Treenailing the planks.

Brian077

Well-Known Member
Joined
Jul 9, 2016
Messages
664
Points
93

Location
Melbourne Australia
#1
Hi gang,
rather than search through multiple build logs, I was hoping you can steer me in the right direction for tree nailing please . I have done treenails with bamboo drawn through the Byrnes plate and the other method of pushing an awl into the planks and filling the hole with putty.

Any input would be grateful.
 

zoly99sask

Well-Known Member
Staff member
Administrative
Moderator
Blandford Group Build
Joined
Apr 13, 2015
Messages
2,363
Points
113

#4
Also Brian you can use wooden tooth picks ,much better than balsa also you can soak them in any stain depend what color you want for the treenails.
 

Maarten

Well-Known Member
Joined
Sep 10, 2017
Messages
709
Points
93

Location
The Netherlands
#5
I like the tooth pick tree nailing the most. I use beech for these instead of bamboo as these are easier to cut after fitting and dont spline. With tooth picks you can even first colour the outside black before fitting to get a real look.
I dont know why a lot of people use brass instead, this as brass wasn't used in the original as well and it is much more difficult to sand down either.
See below the result on my RC with beech tooth picks ( cocktail pins as we call them)
20170914_205008.jpg
20171203_111512.jpg
And real treenails in my anchor.
20171203_135721.jpg
And vasa
20180510_112858.jpg
 

janos

Well-Known Member
Joined
Jul 2, 2013
Messages
333
Points
63

Location
Sydney
#8
I am usually doing this, just drilling the right size holes and then filling them up with a mixture of diluted glue, fine sawdust and a few drops of paint if necessary. Az I am doing 'real' treenailing as well, I can appreciate the difference in time and effort. And the result is nearly the same (you don't want to use a microscope to clarify). And don't tell anyone!
Janos
 

Jimsky

Well-Known Member
Joined
Nov 3, 2018
Messages
317
Points
93

Location
Brooklyn, New York USA
#9
Greetings Janos, There are many ways to make treenails looking good. Sometimes scale dictates one technique over another. In a super small scale, where trenail s are 0.3mmø the effort is not worth to try. I like to use your method on somewhat small-scale. Instead of using sawdust with diluted glue, I use Elmer's wood filler or other brand filler. Also, I use a super-sharp black pencil to mark predrilled holes, then cover with filler.
 

Jimsky

Well-Known Member
Joined
Nov 3, 2018
Messages
317
Points
93

Location
Brooklyn, New York USA
#13
Brian,
On the Hornbeam there mix (some wood treenails some wood filler) Holy and Pearwood actual wooden treenails, They are 0.49 ~ 0.5mmø. I like to match the treenails with the same type of wood as a deck.

IMG_2310_1.jpeg IMG_2158.jpeg


- drill the holes for all of the treenails following the pattern shown on the plans.
- sand the area smooth
- use a sharp awl and gently insert into each. Don't push it too hard or you will distort the hole shape.
- take a very sharp #2 pencil. Insert point into each hole and twist lightly. You must keep a sharp point and sharpen the pencil every ten or so holes.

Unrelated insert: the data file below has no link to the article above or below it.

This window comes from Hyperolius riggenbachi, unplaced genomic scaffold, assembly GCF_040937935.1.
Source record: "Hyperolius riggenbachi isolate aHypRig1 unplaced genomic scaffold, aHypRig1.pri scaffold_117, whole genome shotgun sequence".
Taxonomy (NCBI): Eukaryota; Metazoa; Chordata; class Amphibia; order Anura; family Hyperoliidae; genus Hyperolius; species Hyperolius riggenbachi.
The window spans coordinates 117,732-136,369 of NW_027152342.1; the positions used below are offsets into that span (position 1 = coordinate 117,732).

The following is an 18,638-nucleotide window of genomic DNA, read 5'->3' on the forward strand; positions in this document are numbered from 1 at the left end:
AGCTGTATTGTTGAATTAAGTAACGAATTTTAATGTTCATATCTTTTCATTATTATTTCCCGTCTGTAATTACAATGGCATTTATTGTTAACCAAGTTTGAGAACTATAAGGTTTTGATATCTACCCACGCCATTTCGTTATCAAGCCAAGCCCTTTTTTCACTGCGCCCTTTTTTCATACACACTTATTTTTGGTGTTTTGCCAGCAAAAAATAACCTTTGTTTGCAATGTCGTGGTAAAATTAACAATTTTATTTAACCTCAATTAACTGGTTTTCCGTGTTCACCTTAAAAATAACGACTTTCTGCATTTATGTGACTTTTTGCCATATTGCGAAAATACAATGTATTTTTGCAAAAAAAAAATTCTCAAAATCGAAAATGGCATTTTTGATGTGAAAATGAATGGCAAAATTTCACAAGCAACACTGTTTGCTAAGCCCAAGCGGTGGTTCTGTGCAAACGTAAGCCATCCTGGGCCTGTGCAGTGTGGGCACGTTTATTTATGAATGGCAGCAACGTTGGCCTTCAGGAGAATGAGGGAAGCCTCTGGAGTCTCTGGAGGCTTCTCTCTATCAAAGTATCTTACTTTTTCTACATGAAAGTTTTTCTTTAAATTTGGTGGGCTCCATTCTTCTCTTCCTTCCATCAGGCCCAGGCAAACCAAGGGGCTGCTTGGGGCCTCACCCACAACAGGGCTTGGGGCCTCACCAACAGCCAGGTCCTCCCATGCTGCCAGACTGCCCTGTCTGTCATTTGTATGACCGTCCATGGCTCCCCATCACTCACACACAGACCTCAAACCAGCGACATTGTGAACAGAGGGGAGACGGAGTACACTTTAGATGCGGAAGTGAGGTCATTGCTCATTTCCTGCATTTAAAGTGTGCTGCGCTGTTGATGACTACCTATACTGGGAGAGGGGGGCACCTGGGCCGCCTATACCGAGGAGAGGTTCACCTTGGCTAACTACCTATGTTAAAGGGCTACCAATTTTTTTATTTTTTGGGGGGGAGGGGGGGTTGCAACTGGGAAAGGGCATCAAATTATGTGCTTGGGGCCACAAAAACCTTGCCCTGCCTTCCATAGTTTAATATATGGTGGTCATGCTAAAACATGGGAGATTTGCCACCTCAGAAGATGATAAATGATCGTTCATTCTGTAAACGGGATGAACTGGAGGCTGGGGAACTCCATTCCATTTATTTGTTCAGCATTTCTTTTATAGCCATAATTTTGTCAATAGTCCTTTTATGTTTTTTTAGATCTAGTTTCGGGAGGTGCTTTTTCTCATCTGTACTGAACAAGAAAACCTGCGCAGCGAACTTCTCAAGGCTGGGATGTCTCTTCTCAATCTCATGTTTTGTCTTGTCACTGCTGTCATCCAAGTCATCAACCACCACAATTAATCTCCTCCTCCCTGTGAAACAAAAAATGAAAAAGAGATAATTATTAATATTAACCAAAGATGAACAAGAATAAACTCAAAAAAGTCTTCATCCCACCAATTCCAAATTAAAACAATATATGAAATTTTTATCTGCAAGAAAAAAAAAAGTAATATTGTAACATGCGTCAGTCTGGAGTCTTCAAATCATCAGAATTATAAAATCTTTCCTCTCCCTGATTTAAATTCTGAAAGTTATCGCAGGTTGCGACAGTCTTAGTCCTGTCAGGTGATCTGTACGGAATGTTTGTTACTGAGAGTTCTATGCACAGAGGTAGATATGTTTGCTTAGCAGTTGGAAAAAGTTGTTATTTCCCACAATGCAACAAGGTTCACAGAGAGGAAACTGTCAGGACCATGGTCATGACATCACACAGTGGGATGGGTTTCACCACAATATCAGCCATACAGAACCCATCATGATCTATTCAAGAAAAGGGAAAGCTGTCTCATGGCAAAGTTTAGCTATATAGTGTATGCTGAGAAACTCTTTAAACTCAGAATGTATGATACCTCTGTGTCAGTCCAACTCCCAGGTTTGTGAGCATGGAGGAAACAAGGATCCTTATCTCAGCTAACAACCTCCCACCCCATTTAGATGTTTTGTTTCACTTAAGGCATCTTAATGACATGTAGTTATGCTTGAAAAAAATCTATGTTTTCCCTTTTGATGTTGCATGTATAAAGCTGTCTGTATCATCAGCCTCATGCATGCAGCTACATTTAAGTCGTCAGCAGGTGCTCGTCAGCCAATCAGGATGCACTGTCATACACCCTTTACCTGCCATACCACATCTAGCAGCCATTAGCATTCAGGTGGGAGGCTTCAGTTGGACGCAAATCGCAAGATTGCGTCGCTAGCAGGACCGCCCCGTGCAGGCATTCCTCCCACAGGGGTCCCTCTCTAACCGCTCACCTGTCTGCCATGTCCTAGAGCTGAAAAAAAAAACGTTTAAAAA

- then fill each hole with Elmer's wood filler. Scrape off excess with a piece of wood.
- Sand it smooth to get a nice surface. (see below)

WoodFiller_trenails.JPG

Hope this will help
 
Last edited:

Peglegreg

Well-Known Member
Staff member
Moderator
Blandford Group Build
Joined
Jul 30, 2017
Messages
1,386
Points
113

Location
Central Coast NSW
#14
- drill the holes for all of the treenails following the pattern shown on the plans.
- sand the area smooth
- use a sharp awl and gently insert into each. Don't push it too hard or you will distort the hole shape.
- take a very sharp #2 pencil. Insert point into each hole and twist lightly. You must keep a sharp point and sharpen the pencil every ten or so holes.
- then fill each hole with Elmer's wood filler. Scrape off excess with a piece of wood.
- Sand it smooth to get a nice surface. (see below)

G'day Jim
That's one brilliant method and detailed discretion of creation an authentic treenails......
Thanks for sharing mate.
Happymodeling
Greg
 

Uwek

Well-Known Member
Staff member
Moderator
Blandford Group Build
Joined
Dec 25, 2017
Messages
4,295
Points
113

Location
Vienna, Austria
#17
A very interesting discussion started here and I guess there is so much to share.
@Maarten mentioned that some modelers are using brass nails.

In general we should devide the use of treenails also into the area, where at the boat / ship the treenails and / or bolts are / were used!

We have at our models f.e.
1) the structural connections with nails and bolts at frames (futtocks, chocks, floor timbers etc.), knees at the beams, scarves at the keel elements, riders etc.
2) nails and bolts of the hull planking
3) nails of deck planking (here devide with or without capping)

In addition we have also to have a look at which Navy and in which time the ship was sailing.

1) a lot of these connections were done with copper or iron bolts, sometimes these were up to 2m long
Take a look at the USS Constitution
https://ussconstitutionmuseum.org/2016/02/17/bolt/
2-34535001.jpg

I am at work now, but as I remember from the Boudriot books of the 74-gun ship, the french had appr. 70 tons of iron, brass or copper bolts installed in such a ship. I will try to make a photo of an example asap

But also wooden nails were used for structural connections

2) The outside hull planks of most of the french ships were connected to the framing with 50% metalic bolts and 50% wooden treenails, the british as I know were using only wooden treenail connection - so also here, and a lot of the french modelers are using brass wire to show the nailing.

Here some photos from Rochefort of french built models showing this
IMG_06041.JPG IMG_07381.JPG

IMG_08371.JPG IMG_03371.JPG

The french likes very much the brass nails, also sometimes on decks
 
Top